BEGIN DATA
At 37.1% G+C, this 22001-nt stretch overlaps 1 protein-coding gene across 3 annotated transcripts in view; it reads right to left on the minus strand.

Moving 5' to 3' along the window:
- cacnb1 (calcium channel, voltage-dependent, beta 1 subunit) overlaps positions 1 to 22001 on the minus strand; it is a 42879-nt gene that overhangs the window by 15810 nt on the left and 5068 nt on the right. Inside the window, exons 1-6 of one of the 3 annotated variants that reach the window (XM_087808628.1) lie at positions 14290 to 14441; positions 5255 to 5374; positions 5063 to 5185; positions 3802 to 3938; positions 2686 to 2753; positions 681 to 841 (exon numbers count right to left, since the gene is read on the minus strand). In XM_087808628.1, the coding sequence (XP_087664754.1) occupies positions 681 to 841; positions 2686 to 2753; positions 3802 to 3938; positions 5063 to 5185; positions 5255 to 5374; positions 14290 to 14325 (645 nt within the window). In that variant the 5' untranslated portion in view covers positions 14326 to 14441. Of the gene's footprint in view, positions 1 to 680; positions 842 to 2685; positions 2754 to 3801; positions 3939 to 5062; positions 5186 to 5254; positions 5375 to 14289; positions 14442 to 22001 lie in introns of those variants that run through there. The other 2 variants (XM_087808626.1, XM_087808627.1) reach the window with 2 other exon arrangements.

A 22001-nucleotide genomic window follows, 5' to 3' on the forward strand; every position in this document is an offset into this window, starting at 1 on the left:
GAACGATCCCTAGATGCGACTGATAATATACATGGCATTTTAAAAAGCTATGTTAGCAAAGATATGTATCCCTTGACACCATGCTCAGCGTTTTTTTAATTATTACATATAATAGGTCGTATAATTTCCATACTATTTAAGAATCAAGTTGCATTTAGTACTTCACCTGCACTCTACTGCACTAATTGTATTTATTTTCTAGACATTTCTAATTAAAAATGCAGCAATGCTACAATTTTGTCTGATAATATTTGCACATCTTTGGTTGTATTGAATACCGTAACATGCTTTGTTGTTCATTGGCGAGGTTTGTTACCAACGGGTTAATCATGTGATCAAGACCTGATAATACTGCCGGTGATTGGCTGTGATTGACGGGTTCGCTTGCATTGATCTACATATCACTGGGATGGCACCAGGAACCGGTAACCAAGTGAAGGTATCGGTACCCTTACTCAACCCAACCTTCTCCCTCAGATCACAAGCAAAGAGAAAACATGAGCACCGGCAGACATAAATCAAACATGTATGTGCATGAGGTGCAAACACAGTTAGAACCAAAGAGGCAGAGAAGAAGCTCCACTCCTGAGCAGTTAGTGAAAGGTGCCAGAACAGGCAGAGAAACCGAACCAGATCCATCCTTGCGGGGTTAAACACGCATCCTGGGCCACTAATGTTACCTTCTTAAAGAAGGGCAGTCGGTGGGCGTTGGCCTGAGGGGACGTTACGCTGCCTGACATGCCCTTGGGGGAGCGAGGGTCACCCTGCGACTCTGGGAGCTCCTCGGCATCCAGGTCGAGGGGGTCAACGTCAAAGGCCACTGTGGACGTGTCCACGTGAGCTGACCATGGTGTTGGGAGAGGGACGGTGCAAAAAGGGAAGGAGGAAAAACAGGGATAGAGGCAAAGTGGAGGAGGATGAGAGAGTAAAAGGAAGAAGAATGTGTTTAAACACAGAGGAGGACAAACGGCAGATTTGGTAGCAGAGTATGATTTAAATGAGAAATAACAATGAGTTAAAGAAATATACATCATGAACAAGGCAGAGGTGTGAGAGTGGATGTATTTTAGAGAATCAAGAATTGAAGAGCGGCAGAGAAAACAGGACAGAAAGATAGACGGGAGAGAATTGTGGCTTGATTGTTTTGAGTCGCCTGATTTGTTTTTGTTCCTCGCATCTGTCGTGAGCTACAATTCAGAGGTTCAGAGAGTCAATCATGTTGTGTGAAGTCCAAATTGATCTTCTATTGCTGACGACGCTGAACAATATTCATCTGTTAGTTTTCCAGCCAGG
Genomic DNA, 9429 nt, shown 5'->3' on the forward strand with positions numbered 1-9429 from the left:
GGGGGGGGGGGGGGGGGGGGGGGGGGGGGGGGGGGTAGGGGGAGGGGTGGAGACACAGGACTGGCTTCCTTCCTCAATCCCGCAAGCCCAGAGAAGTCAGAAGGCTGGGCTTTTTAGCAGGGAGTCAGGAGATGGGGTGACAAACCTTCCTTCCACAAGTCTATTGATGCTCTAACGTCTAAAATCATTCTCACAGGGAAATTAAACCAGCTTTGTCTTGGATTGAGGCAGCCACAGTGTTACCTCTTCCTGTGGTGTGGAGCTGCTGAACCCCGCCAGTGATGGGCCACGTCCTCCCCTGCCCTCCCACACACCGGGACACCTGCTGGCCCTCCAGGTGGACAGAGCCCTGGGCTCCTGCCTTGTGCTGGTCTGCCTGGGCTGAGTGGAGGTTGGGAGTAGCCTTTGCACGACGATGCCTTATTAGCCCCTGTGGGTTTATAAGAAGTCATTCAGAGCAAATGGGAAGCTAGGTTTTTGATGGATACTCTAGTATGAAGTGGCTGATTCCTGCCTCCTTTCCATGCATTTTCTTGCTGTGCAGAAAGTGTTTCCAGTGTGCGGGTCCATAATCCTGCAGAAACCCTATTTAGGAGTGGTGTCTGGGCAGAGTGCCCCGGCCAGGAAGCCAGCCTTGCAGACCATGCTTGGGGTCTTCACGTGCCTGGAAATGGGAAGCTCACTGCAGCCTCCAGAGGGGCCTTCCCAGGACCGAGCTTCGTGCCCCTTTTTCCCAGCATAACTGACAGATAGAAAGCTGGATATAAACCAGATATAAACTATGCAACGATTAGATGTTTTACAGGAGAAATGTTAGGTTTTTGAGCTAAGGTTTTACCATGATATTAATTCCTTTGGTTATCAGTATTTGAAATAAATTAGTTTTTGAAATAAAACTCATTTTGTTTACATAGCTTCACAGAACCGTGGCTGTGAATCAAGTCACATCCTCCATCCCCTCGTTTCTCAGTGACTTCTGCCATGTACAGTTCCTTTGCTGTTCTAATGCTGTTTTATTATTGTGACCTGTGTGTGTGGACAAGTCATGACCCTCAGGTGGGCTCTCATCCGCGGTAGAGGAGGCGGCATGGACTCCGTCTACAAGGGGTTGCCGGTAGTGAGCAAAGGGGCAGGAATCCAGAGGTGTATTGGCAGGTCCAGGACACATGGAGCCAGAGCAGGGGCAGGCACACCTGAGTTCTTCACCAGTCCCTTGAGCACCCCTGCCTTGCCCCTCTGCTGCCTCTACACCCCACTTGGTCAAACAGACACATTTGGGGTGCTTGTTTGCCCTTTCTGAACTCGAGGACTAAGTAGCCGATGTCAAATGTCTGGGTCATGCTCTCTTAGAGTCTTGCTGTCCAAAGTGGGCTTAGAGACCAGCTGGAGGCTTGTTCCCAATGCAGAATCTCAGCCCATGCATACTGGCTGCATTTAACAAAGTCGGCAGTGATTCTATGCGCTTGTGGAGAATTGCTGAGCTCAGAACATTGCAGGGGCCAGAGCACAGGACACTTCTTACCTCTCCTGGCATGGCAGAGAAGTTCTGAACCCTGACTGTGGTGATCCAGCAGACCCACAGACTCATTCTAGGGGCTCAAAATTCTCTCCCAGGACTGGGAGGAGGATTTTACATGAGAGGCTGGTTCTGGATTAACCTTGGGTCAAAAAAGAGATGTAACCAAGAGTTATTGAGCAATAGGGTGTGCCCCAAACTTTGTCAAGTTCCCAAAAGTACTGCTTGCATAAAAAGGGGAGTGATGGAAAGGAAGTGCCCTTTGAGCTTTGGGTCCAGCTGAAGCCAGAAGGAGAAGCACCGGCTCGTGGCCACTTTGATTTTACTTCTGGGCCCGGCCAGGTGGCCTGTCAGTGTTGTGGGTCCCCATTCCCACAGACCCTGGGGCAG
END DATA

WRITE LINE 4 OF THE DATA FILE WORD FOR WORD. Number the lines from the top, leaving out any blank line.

A 22001-nucleotide genomic window follows, 5' to 3' on the forward strand; every position in this document is an offset into this window, starting at 1 on the left: